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Monday, April 6, 2015

Bead Sliders for Math and a Freebie!

Whoot! It's Monday Made It. Thanks so much Fourth Grade Frolics for this month's linky.

Bead Sliders Math Manipulative

My kids love these! We call them bead sliders. They are great to use in math to provide concrete practice of counting, number combinations, and composing/decomposing. You slide the beads over to separate them into two groups, like you do on a rekenrek. However, these bead sliders have an added bonus– they feel really great to manipulate. When you pull the bead to slide it along, it gives not-too-hard, not-too-loose pressure for smooth movement.

Here's how you make them. You'll need plastic gimp stringing lace– the flat kind. It comes on spools of 100 yards for about $3... you'll be able to supply your whole school with gimp :) You can find it in craft stores like JoAnn's or Michael's, and it comes in many colors. Click on photo below to see.



I use a different color lace for each bead slider of a particular number to make it easy to grab the slider I want. However, to save money, you can buy just one roll of one color. You'll also need wooden beads of about an inch diameter with a small hole.

Take two pieces of lace. The exact length depends on the size beads you use and the number of beads you want to put on. Use two long strands to start with and adjust as you do more. Knot the lace securely. I keep the lace smooth when knotting and use needle nose pliers to pull it tight. I haven't had any trouble with them coming undone. This is the knot I use.



Then string one lace through the bead in one direction and the other lace through the hole in the other direction. Pull the laces through so they are even and the bead is square to the knot. Then string the two laces through the next bead, in opposite directions again.

It is important that you keep the lace flat and not twisted when you string the beads. The beads won't slide as well if you don't. It's not difficult, just something to be aware of.

Put on as many beads as you want that slider to have. Then to end the slider leave about the length of a bead before knotting it off. You want there to be room to make a gap between beads so kids see two groups as they slide beads over. Knot securely again, and cut it off.



Students slide the beads over as they count/compose/decompose the same way they do on any rekenrek or counting stick.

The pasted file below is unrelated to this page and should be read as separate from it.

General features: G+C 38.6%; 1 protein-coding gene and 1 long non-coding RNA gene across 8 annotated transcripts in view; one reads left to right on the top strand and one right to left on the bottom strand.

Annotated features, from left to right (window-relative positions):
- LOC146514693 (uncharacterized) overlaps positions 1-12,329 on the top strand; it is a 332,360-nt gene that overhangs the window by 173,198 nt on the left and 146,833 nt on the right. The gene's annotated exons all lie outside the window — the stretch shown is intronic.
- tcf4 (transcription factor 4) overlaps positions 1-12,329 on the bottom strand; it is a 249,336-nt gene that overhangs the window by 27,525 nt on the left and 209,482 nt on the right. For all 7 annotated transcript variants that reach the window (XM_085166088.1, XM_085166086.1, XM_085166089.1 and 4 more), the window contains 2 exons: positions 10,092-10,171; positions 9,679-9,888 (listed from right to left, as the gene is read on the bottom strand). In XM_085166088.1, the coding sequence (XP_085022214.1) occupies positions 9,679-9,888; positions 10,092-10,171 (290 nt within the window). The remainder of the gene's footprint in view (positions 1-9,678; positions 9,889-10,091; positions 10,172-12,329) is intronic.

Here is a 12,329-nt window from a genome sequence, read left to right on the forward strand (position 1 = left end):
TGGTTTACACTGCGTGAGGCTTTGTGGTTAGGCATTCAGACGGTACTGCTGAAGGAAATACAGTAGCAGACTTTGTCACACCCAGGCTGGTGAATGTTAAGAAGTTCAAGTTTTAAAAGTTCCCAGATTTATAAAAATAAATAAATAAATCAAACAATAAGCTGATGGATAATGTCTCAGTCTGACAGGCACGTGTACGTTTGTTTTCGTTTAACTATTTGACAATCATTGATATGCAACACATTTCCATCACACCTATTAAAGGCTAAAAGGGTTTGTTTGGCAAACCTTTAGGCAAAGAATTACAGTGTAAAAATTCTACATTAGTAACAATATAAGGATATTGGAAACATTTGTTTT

Now for the Freebie! You can use these bead sliders for many math activities that you already have, but I put together two new sheets just for composing number families. Kids choose a bead slider, write the number of beads on the top of the list, then write the number sentences that match the bead groups as they slide the beads over one at a time.



You see the short list version in the photos, but I have a longer list if you want your students to find all the ways to decompose larger numbers. Both sheets are in the freebie. Click on the photo below to get it.



You can find another type of bead stick in last week's post. This chenille stem style is easier to make, but doesn't have the same tactile input when kids move the beads. I use both kinds for variety. Click on the photo to see post.



Hope your kiddos have fun while learning, and you do, too! If you liked these ideas and freebies, please PIN! Thanks.

Head on back to find more great DIYs for the classroom and life by clicking below. Thanks Tara!


Whew! Five posts in four days– how did that happen? And a freebie or two on almost every one. It's either feast or famine with me, I guess. If you've missed any of the last six posts it might be worth your while to cruise back and grab some easy activities. Thanks for stopping by! See you next time for Five for Friday.



2 comments:

  1. This is a great idea! I love the photos of their little hands working.

    Stacy
    Made with Love

    ReplyDelete
    Replies
    1. Thanks, Stacy. They were totally engrossed that day they like them so. See you around. Kathleen

      Delete

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